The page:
Even if the global climate did not continue to warm, sea level will still rise at least 184 ± 33 mm (7.2 ± 1.3 inches) due to the current mass wastage of the world’s mountain glaciers and ice caps, according to a new study published 11 February in Geophysical Research Letters.
If the climate continues to warm along current trends, a minimum of 373 ± 21 mm (14.7 ± 0.83 inches) of sea-level rise over the next 100 years is expected from glaciers and ice caps, according to the study by researchers at Regis University and the University of Colorado, Boulder. When compared to recent estimates from all other sources, melt water from glaciers must be considered as a particularly important fraction of the total sea-level rise expected this century.
Glaciers and ice caps can be split into regions where snow is accumulated and regions where snow and ice melt—if more snow accumulates than melts, the glacier will advance and grow larger. One of the most easily measured dimensions of a glacier, the accumulation area is linked to future changes in glacier volume and consequent changes in sea level.
Currently observed accumulation areas are too small, forcing glaciers to lose 27% of their volume to attain equilibrium with current climate. This will result in the 184 ± 33 mm of sea-level rise, according to the authors, who analyzed mass balance data from 86 mountain glaciers and ice caps from around the world.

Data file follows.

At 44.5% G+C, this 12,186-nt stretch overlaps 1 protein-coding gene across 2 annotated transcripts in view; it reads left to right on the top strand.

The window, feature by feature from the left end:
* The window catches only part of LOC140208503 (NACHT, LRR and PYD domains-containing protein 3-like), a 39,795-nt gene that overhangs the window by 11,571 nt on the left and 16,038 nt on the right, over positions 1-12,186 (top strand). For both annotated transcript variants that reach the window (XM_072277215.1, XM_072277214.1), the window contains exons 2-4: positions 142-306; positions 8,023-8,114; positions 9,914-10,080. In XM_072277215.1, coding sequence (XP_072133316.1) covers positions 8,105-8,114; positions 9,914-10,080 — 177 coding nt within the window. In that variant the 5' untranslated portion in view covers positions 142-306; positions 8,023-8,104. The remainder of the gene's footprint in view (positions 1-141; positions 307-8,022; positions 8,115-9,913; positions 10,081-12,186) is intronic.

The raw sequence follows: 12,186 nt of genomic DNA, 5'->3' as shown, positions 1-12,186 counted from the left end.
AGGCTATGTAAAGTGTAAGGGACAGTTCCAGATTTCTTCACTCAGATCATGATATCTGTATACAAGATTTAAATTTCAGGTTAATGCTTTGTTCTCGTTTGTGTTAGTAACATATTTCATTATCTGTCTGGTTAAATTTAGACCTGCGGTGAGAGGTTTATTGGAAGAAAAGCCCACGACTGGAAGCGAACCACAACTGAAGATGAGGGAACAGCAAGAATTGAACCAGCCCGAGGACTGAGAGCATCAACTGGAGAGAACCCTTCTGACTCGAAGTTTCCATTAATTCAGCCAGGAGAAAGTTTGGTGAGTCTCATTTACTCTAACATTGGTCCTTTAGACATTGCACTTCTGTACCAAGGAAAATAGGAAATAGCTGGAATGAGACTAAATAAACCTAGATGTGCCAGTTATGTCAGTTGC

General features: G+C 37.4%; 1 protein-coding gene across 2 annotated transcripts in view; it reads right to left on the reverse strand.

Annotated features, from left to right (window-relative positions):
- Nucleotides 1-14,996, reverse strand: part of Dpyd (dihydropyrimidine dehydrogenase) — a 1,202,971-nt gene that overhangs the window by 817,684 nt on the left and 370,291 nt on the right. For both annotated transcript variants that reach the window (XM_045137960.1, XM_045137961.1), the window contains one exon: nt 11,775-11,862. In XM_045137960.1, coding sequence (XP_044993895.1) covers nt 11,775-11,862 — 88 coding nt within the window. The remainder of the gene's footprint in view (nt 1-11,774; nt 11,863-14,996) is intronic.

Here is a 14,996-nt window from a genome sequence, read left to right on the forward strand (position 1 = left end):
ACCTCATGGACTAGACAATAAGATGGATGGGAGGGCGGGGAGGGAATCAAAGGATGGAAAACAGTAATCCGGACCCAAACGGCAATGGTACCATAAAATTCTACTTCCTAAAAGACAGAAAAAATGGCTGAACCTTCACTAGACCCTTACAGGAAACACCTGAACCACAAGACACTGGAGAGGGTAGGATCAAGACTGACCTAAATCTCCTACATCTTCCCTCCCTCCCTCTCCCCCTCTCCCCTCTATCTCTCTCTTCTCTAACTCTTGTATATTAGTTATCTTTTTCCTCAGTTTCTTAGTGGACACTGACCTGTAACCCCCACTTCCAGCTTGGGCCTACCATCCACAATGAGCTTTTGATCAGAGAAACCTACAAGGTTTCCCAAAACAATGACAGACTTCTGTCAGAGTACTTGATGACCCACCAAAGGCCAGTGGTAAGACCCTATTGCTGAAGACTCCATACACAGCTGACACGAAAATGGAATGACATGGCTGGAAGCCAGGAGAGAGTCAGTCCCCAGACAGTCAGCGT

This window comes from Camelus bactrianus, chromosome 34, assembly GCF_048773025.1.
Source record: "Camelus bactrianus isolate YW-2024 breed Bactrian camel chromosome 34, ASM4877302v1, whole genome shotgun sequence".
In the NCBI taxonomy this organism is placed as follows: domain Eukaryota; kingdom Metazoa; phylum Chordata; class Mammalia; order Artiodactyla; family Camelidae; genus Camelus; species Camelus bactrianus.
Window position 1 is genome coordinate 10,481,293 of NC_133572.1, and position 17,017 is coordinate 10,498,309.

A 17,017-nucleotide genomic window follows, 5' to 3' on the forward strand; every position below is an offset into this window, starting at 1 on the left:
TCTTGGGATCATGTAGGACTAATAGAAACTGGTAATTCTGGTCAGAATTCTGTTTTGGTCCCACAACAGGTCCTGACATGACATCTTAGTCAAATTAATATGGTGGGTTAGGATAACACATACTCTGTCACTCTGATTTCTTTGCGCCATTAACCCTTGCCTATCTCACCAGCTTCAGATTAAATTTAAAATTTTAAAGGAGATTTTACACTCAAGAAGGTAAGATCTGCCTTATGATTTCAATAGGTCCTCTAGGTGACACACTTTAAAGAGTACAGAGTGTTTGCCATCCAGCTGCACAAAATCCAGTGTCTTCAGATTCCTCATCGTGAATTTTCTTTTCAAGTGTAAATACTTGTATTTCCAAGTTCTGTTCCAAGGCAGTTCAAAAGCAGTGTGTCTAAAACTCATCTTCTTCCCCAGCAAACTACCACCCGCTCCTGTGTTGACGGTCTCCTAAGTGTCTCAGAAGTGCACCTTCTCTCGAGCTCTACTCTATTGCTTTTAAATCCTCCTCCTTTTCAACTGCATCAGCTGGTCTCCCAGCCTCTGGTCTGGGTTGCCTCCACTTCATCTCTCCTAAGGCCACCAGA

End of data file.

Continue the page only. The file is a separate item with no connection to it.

A sea-level rise of 184 ± 33 mm is substantially larger than previous estimates that attribute 104 ± 25 mm to small glaciers and ice caps over the next 100 years when assuming no acceleration in ice loss. Our estimate places no bounds on time and only indicates the final outcome after all glaciers reach equilibrium. Therefore, it is possible that the additional ~80 mm represents sea-level rise that will occur after the 100 year time scale of previous estimates. However, with an e-folding response time that averages on decadal to century time scales for most glaciers, the bulk of the 184 mm of predicted rise is expected within this century.
The preceding analysis derives the changes in sea level to which we are committed by climate as it existed in 2006. Actual sea-level rise due to melting glaciers and ice caps will likely be much higher. Climate is not fixed and the rate of ice mass loss continues to accelerate.—Bahr et al. (2009)
Bahr, D. B., M. Dyurgerov, and M. F. Meier (2009), Sea-level rise from glaciers and ice caps: A lower bound, Geophys. Res. Lett., 36, L03501, doi: 10.1029/2008GL036309